December 8 - 14, 2013: Issue 140


Red Wattlebird Adopts Fledgling Common Koel - Summer Birds 2013

Fledgling Common Koel Adopted by Red Wattlebird

The Common Koel is being surveyed by Birdlife Australia for Birds in Backyards this Spring/Summer. Visit the Koel survey page for details.

The nectar loving Red Wattlebird is a likely candidate for looking after a growing koel, but such is the case in the trees alongside Careel Creek at present. A few months ago we heard the calls of an adult Koel in the trees of our yard and now, a few months later, what all that song, which we are still hearing, has been modified slightly to hearing a slightly different call from one of these youngsters to a year round resident for more food, food, food! Luckily the flower, fruit and nectar loving wattlebird and the mainly fruit eating koel share dietary habits.

In September and October each year the Common Koel, a brood parasite (or bird that lays it eggs in the nests of other species for them to raise) arrives in Australia from New Guinea, Indonesia and places a little further north. Although there are a few year round residents most migrate in the early spring and will settle in Northern Australia and Eastern Australia as far south as Nowra.

The Common Koel or Eastern Koel Eudynamys scolopacea chooses hosts such as the Red Wattlebird, Anthochaera carnunculata, friarbirds, the Magpie-lark, Grallina cyanoleuca, and figbirds. A single egg is laid in the host's nest and once hatched the chick will push the other eggs and hatchlings out of the nest. When fledging they leave the nest and roost in the outer branches of nearby trees, cheeping incessantly while much smaller parents desperately search for sufficient food to satisfy the incessant cheeps of the youngster. This will be a full-time job for a while as young Koels grow to nearly twice the size of their adoptive birds. Eventually they will migrate northwards, usually later than the adults, and return as a breeding bird the following spring.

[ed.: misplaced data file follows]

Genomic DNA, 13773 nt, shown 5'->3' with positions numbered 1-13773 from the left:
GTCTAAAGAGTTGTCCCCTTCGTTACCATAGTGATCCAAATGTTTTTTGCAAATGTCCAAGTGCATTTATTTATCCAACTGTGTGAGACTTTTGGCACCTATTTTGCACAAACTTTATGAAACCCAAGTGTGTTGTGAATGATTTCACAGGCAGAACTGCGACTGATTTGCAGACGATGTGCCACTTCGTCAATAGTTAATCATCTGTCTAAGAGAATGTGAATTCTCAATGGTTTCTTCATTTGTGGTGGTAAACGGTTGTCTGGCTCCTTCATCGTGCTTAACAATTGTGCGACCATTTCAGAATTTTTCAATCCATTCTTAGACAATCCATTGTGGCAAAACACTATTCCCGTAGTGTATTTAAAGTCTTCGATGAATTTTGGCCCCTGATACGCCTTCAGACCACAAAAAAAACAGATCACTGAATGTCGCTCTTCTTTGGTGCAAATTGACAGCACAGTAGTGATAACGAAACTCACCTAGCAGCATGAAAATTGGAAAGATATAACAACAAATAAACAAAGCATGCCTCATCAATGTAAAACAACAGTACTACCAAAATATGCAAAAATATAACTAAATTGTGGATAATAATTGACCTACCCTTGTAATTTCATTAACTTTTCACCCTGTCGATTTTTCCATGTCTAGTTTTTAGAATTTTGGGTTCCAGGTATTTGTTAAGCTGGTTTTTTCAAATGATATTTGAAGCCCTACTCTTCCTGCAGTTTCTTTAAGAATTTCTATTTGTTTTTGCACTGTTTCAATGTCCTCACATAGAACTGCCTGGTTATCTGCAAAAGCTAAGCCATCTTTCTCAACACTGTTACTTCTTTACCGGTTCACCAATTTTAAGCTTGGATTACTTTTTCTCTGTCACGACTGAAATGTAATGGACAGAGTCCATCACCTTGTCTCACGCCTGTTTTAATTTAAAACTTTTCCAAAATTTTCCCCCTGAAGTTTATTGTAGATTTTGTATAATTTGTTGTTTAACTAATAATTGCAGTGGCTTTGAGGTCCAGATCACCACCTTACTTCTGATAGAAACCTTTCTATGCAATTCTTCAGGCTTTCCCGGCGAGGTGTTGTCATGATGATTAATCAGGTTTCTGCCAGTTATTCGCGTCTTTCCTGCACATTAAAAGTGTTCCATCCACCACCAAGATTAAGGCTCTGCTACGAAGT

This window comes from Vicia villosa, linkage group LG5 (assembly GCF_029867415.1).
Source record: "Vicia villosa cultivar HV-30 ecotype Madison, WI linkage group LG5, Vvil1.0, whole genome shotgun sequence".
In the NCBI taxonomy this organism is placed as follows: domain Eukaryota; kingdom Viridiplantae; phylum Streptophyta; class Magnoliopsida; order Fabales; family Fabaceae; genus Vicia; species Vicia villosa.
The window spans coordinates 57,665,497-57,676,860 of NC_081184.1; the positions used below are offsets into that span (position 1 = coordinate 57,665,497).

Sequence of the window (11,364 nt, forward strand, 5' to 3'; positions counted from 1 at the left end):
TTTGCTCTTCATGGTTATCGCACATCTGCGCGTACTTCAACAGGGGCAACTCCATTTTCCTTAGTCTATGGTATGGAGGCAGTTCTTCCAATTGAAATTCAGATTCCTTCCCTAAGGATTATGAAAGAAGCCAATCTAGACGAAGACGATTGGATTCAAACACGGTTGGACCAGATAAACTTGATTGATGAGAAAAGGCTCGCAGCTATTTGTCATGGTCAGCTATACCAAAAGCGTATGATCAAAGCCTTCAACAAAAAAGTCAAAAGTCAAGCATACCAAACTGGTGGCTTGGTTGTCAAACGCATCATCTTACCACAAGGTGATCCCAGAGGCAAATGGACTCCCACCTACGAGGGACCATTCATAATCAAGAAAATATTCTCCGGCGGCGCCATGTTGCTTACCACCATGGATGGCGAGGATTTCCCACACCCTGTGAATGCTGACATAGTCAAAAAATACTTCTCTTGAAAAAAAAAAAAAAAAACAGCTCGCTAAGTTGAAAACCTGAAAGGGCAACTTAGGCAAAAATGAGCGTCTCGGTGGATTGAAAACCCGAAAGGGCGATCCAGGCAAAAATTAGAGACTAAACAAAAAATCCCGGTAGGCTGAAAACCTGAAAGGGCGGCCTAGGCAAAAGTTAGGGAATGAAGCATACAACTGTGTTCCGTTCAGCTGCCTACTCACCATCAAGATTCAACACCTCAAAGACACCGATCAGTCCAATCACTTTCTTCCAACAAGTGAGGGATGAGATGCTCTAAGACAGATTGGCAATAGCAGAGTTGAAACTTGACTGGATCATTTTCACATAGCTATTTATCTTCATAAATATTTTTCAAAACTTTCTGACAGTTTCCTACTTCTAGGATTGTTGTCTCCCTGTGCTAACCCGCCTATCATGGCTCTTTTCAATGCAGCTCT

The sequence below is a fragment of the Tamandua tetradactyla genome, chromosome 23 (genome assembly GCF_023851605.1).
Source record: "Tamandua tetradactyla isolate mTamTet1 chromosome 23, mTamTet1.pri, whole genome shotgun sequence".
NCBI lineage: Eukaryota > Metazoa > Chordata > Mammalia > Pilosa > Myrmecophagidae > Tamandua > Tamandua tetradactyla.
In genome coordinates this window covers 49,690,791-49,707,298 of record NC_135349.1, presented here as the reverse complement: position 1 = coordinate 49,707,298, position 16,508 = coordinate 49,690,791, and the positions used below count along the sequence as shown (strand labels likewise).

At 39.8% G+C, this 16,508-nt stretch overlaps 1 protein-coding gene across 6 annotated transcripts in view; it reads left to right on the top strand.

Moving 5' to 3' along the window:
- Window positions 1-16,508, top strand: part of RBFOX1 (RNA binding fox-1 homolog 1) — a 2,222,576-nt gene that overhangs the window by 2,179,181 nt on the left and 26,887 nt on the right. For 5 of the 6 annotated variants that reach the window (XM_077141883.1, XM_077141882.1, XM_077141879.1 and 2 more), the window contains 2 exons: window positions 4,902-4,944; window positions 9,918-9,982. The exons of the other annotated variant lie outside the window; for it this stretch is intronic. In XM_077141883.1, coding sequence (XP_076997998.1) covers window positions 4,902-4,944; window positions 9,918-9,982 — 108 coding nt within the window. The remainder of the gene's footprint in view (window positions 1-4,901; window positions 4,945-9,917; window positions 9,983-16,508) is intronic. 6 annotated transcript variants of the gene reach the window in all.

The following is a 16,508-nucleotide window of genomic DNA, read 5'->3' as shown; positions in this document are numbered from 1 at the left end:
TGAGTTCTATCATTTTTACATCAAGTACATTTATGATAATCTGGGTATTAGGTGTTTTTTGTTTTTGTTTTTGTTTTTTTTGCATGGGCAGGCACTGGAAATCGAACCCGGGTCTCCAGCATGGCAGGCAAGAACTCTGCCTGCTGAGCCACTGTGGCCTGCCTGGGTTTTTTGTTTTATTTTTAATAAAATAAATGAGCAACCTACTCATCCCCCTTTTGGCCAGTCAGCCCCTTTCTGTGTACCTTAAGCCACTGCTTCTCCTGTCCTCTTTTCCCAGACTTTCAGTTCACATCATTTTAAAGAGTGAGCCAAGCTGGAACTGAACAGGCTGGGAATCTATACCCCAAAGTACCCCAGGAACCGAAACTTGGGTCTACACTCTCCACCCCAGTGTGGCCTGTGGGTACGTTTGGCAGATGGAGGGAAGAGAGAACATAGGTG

In Australia Koels were originally called ‘cooee and cuckoo-birds’ due to this parasite brooding tendency:

Kobbi' writes — ' A recent contributor to the nature notes column of the Brisbane ' Daily Mail ' states emphatically that in February last he saw the female koel cuckoo feeding its young. The statement, u the editor remarks, is an important one. Since, however, only the coucal or swamp pheasant is the only one among all the Australian cuckoos which has hitherto been credited with feeding its own offspring, the statement will require verification by further observation before being accepted as a fact. The koel is a bird confined to Northern Australia, New Guinea. Timor, and coastal Queensland especially, and does not go so far south as the other cuckoos. Southern ornithologists have not, therefore, been able to have the bird under close observation. Possibly the contributor, who hails from Rosedale, Queensland, is correct. The present time is an opportune one for observation, and bird-lovers in this part of Queensland would be doing a scientific service by being on the alert. The male koel— a black bird— is well enough known; but the female, being of quite a different colour, is not always associated in the minds of bushmen with the male koel Avery fine specimen of the female bird was sent to me recently. It was about 15 in. in length. The colour of the top or the head was a glossy greenish black. The rest of the upper surface being dark brown. The back and wing-coverts were thickly covered with large white spots, giving the bird a speckled appearance. The quills and wings of the faua and the tail were crossed with white bars, the markings on the underside not being so pronounced. The underparts were whitish with faint dark streaks. The bill was hooked and the iris was red. THE FEMALE KOEL. (1919, December 6). The Capricornian(Rockhampton, Qld. : 1875 - 1929), p. 26. Retrieved from